As A Disabled Woman, The Goblin Mode Trend Doesn’t Sit Right With Me

Photographed by Beth Sacca.
Goblin mode is the latest in a long line of lifestyle-based aesthetics to go viral on social media before trickling down into irrelevancy. Some last longer than others. In 2020 people were obsessed with abandoning their city homes for rural outposts in which to play cottagecore. Spring 2021 saw the 'new year, new me' rhetoric rehashed as 'that girl', its proponents waking up before the sun to drink green things and wear matching workout outfits, mostly to journal rather than exercise. Most of these trends are based on appearance: the emphasis is less on the act itself and more on how you look when doing it, which is fine – we all like things that look nice. Until we don’t. 
They’re calling it a mode? I have been living a goblin existence for the best part of five years.

What is goblin mode?

Goblin mode is a rejection of anything aesthetically pleasing. It's the idea of lying supine in your space, relishing your own comfortable (or uncomfortable) mire. Instead of self-improvement it is a regression into a cavernous hole of caring about nothing at all. It is unfair not to distinguish between the OG goblin mode (OGGM?) and its more recent calibration as reported in the mainstream media. Unlike 'that girl', goblin mode was instigated by a fringe group of people posting what could be described as anticapitalist content that showed a rejection of mainstream ways of existing. These are people who for a long time have been disinterested in what others think and who operate online in the vein of shitposting. Many Twitter users have insisted that they’ve been goblin since before it was cool.
Perhaps inevitably, goblin mode eventually moved above ground, was caught by the TikTok algorithm, and the trend emerged. Now we see videos of girls, mostly attractive and thin, confessing to the camera (while looking hot) that they eat raw pasta in the middle of the night and mess up their sleep schedules by bingeing Netflix or Reddit. It gives 'I'm not like other girls' energy. Some Twitter users have pointed out that these are signs of clinical depression and although that could be true, pathologising all behaviour that is not inherently self-improving as mental ill health is another example of how productivity culture is deeply entrenched in today's society.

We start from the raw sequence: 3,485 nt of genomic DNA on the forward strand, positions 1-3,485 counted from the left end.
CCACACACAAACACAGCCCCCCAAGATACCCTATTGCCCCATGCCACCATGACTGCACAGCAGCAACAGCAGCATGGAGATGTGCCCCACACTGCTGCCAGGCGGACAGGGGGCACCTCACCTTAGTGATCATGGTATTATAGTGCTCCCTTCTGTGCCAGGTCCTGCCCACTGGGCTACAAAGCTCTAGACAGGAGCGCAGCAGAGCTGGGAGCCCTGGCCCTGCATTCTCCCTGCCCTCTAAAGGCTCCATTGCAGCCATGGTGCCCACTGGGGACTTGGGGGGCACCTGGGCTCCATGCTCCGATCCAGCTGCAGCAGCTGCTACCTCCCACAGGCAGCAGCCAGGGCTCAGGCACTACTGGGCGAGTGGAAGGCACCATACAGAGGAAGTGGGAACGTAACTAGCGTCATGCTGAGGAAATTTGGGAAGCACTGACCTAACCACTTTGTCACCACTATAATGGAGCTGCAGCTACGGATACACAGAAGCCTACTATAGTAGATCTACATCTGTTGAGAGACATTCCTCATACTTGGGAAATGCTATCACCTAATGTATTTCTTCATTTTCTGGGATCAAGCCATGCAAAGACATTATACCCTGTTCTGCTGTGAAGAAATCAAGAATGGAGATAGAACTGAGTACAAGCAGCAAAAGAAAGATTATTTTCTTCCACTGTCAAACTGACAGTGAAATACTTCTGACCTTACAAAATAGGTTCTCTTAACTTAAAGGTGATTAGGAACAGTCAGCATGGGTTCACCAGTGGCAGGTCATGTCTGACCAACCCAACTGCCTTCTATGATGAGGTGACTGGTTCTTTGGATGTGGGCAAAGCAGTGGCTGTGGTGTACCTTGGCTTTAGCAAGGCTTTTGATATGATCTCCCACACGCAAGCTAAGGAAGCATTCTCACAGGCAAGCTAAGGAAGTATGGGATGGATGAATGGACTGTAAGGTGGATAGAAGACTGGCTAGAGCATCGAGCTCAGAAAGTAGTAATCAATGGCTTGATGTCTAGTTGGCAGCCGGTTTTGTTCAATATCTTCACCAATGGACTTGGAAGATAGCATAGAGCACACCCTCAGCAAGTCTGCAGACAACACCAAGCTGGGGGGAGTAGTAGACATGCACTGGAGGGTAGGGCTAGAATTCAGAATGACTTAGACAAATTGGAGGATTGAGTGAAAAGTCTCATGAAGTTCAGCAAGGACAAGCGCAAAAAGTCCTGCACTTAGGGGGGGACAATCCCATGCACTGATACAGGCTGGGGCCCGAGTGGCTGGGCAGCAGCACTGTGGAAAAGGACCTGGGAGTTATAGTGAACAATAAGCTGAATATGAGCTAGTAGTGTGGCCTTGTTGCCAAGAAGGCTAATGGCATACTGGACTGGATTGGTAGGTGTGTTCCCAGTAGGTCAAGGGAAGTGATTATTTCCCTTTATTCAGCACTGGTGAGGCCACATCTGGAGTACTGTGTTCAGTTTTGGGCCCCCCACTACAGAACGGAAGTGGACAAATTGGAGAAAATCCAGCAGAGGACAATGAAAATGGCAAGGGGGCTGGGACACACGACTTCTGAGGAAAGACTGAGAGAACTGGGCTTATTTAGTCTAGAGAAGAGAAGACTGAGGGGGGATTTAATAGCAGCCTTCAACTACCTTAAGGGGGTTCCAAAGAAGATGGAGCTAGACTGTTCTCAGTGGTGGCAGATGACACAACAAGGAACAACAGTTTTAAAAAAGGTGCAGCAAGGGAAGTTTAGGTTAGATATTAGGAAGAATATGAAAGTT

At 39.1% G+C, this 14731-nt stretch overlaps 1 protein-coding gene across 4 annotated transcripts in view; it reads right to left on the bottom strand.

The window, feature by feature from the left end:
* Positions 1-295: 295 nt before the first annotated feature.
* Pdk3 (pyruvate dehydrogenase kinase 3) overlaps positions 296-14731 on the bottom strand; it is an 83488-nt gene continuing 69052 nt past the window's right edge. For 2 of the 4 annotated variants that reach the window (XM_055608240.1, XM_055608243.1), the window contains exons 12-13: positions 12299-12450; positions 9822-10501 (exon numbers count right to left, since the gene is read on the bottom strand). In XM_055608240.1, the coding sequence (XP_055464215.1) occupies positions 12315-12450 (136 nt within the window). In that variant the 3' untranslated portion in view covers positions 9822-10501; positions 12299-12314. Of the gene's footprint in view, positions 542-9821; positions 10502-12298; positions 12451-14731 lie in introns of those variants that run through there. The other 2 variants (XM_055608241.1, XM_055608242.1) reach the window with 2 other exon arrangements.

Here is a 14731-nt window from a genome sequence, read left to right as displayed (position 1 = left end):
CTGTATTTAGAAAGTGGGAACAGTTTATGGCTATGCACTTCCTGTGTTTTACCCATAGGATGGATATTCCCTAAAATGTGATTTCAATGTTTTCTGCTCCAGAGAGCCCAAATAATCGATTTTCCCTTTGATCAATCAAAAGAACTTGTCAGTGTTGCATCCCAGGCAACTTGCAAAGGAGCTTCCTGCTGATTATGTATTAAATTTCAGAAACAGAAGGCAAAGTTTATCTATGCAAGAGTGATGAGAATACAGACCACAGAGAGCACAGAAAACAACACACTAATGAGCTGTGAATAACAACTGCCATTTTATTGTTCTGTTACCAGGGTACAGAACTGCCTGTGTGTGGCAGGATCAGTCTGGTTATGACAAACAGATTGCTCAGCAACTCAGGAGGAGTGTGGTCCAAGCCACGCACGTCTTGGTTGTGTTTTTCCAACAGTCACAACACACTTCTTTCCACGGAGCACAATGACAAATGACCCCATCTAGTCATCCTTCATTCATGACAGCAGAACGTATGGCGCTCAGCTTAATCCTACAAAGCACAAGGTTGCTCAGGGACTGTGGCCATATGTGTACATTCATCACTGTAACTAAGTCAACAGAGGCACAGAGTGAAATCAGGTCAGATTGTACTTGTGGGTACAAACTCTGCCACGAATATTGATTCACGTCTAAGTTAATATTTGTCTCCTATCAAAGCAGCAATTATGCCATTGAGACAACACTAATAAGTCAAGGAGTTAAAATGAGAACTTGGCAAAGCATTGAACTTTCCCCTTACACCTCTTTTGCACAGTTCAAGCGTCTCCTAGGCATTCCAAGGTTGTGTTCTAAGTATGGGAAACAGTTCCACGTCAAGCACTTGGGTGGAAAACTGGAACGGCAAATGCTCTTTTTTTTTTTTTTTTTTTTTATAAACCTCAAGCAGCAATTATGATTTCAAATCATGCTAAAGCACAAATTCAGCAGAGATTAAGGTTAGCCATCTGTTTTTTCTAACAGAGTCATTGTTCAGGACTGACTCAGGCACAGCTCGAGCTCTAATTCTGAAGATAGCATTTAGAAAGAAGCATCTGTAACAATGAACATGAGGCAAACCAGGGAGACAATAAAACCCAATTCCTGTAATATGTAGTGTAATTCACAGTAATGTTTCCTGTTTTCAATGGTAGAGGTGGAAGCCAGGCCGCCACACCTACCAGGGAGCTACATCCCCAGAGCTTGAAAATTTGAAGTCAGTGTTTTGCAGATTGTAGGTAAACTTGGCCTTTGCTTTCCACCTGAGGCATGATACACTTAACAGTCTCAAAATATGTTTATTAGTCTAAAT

To me, and within the crip communities I reside in, goblin mode is a natural state of being. Crip, short for crippled, reclaims the slur used historically to discriminate against disabled people. This is not to say that all people with disabilities will relate to goblin mode, but for those of us who do, it is both a political stance and a way of existing. Crip communities organise around disability justice, lobbying for societal and legislative change that seeks to force non-disabled people to view the world as we do and fights to obtain actualised inclusivity instead of surface-level change. It has been spearheaded by activists such as Patty Berne, founder of Sins Invalid.
Crip communities often embody goblin mode because there is often no choice not to. I am writing this in the same outfit I have been wearing since last Sunday, my hair is over a week unwashed and, truly, I stink. I do not tell you that as a badge of honour, to prove how goblin I am. It is simply a regular occurrence in my life as a disabled person, working and living amid the often hellish landscape we are all trying to navigate. But there is a distrust that surrounds disabled people. Stereotypes of benefit scroungers, lazy citizens and the rest have real-life repercussions in the way that others, particularly the state, treat us. To be dishevelled at an appointment with a doctor is to assume it is only your mental health in crisis. To keep a nocturnal schedule and binge television shows is opening yourself up to suggestions that getting a job might be a better way to spend your time. 
In crip culture, there is often no time for grooming and false pretences. People talk about their bodily fluids, their desire to die and their aching surgery wounds before they offer their name. We often can't dress up to meet on Zoom, we might appear unkempt and we have no qualms about admitting to our Deliveroo usage. Crip activists work hard online to ensure we do not feel shame for relying on Amazon; they shout down those who say using single-use plastic when we're too unwell to cook is the reason the planet is dying; they attempt to find nuance in blanket statements by asking: What about disabled people? They quell the anxiety in most of us along the way. 
There is a shame associated with being unable to attain the unattainable goals promoted by aesthetic trends of the past. There are many think pieces on the negative impact of 'that girl' on the rest of us girls and how goblin mode is providing an alternative, an anti-girlboss route out of self-improvement. But who gets to join in? I haven’t ever publicised my goblin mode, except in private groups with online disabled friends. I keep up appearances as a good, working, disabled woman on my social media, mostly to ensure I retain work as a member of the precarious gig economy. Perhaps, then, I am part of the problem. I do not shout loud enough about my sloppiness; something in my disabled nature holds me back. Goblin mode is described as a mode for a reason. You can "switch it on and off", as one person told The Guardian. However, my goblinness is less of a mode and more a state of existence, survival, a way to get by.

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